[04:36] So I think domaining from what I’m seeing is kind of dying out because people used to just be able to have a domain and do park at — park ads on it and make back of a 10 bucks a year to pay for the domains, that’s not the case anymore. And so people are having to sell or develop their domains because if you own 10,000 domains at 10 bucks a piece, you talk — or you know, even if it’s 8 bucks a piece, it’s 80 grand a year in domain reg fees and a lot of domainers cannot make that back anymore. And so they — they just can’t afford to keep it going.
[05:04] Mike: It’s one of those things I see are very similar to like the SSL Certificates where if you can kind of get in to market at some level above the ground level, I think that you can make some decent money but you really have to be plugged in somehow because, you know, like network solutions and a few others that have like the higher tier authority. I’ll say they’re — you know, they’re public registrars, they basically get those things first. They get it first crack. So they have their own companies that are built to snatch those domains and then they turn it around and auction them off. So they already plugged in and they’re already making gobs of money and they don’t have to spend a time and effort because it’s all automated form using software. And I think the same thing is true for, you know, SSL certificate registration. If you kind of to get plugged in, upstream a little bit, you get like a root certificate authority. It’s not a lot different. I mean you can definitely make money from it. It’s just a matter of tweaking the system and being plugged in at the right spot.
[05:58] Rob: Right and I think the other bummer about being a domainer is it just kind of sucks because you’re a squatter.
[06:02] Mike: [Laughter]
[06:02] Rob: You know, if you buy a domain, if you own 10,000 domains and you haven’t built them out, that’s just that’s limed to me, you know. What else is going on with you?
[06:10] Mike: So I’m trying to finish up the policy builder for AuditShark and been talking about that for, I don’t know, [Laughter] a couple of months now but it’s kind of coming to the end where everything is almost full circle where can build a policy and you can do everything that you want to build it. The only thing that you can’t do right now is execute it. So I’ve got a contractor working on putting together the code so that you can actually execute the policies themselves and then pull back the results. And once that is done, then I can kind of test the rest of it to make sure everything is working end-to-end and once that’s all squared away, then I could start pushing things out in to the AuditShark cloud service that I have and start using it. So we’ll see how that goes but I’ve got two weeks kind of coming up at the end of August. So right now, it’s August 14th. So I’m working next week and then I took two weeks off to basically just buckle down and focus directly on AuditShark and nothing else. And that would be the two weeks prior to the early release.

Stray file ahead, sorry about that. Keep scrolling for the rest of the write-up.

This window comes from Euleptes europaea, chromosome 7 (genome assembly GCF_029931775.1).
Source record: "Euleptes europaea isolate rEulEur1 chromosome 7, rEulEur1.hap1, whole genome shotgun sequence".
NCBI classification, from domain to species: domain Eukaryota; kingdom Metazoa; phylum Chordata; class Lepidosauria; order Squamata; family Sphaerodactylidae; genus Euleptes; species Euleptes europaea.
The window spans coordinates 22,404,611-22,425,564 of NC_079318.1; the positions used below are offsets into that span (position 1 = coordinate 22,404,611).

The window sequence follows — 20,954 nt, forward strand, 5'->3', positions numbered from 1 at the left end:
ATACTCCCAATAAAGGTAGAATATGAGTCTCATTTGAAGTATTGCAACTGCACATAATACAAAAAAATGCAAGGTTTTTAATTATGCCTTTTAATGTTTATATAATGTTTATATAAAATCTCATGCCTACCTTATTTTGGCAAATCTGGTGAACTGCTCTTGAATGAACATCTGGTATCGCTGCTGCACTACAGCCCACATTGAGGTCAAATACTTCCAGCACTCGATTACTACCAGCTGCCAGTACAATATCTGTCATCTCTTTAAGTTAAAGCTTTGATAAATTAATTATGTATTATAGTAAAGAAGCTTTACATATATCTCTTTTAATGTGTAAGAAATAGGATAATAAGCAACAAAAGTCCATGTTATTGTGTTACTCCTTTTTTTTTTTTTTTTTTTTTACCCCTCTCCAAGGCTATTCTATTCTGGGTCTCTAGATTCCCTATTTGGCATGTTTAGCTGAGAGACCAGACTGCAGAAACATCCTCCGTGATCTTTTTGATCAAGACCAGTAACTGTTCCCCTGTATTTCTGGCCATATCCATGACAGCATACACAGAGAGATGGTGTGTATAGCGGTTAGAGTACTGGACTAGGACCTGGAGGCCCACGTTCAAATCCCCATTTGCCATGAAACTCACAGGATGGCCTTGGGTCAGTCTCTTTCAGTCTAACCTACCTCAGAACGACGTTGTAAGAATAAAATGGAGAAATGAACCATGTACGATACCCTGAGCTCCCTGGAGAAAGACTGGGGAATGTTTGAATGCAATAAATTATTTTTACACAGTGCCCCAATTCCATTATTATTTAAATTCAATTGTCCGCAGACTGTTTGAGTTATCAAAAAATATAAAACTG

[07:05] Rob: Yeah, you have about three weeks left to hit the beta date you had —
[07:08] Mike: Yup.
[07:08] Rob: … mentioned which is September 10th. Are you looking to be on track for that?
[07:11] Mike: Yeah, I think so. I mean I think that those two weeks of me working full time on it is going to help and I’ve got two other contractors who I have basically told flat out, you know, I’ve going to need you guys full time for these two weeks. So I mean we can both basically get six weeks worth of effort done over the course of those two weeks. And I don’t know, it’s just they’re going to be a management piece for me for the most part I think, just making sure that all the pieces were going in at the right places and making sure that nobody’s stepping out on other people’s toes.
[07:38] Rob: Do or do not, there —
[07:39] Mike: Yeah.
[07:39] Rob: … is no think so.
[07:40] Mike: All right, all right.
[07:42] Rob: So hey, I have — I have a micropreneur success story. There is a guy, he’s a micropreneur long-time Academy member and his name is Antonin Hildebrand. He came to MicroConf this year. It was awesome to meet him. He has a tool called TotalFinder and has done extremely well with it. It allowed him to quit his job and he was in the Academy forums during accountability before he launched it and then, you know, realized that he could just launch a small product and see what happened. And it blew up. I mean it did really well. It’s an $18 product and it basically installs on your Macintosh and it brings tabs to your native finder and all kinds of other stuff. It just adds a bunch of functionality. It just pimps it out. So he’s done really well with it and I’d just wanted to highlight that. He was in San Francisco for three months. He’s trying to scope out places where he wants to move to because he’s from the Czech Republic. And so he happen to be there when MicroConf was on and wanted to come down and meet everybody. So hello to Antonin if you’re listening to this one and congratulations.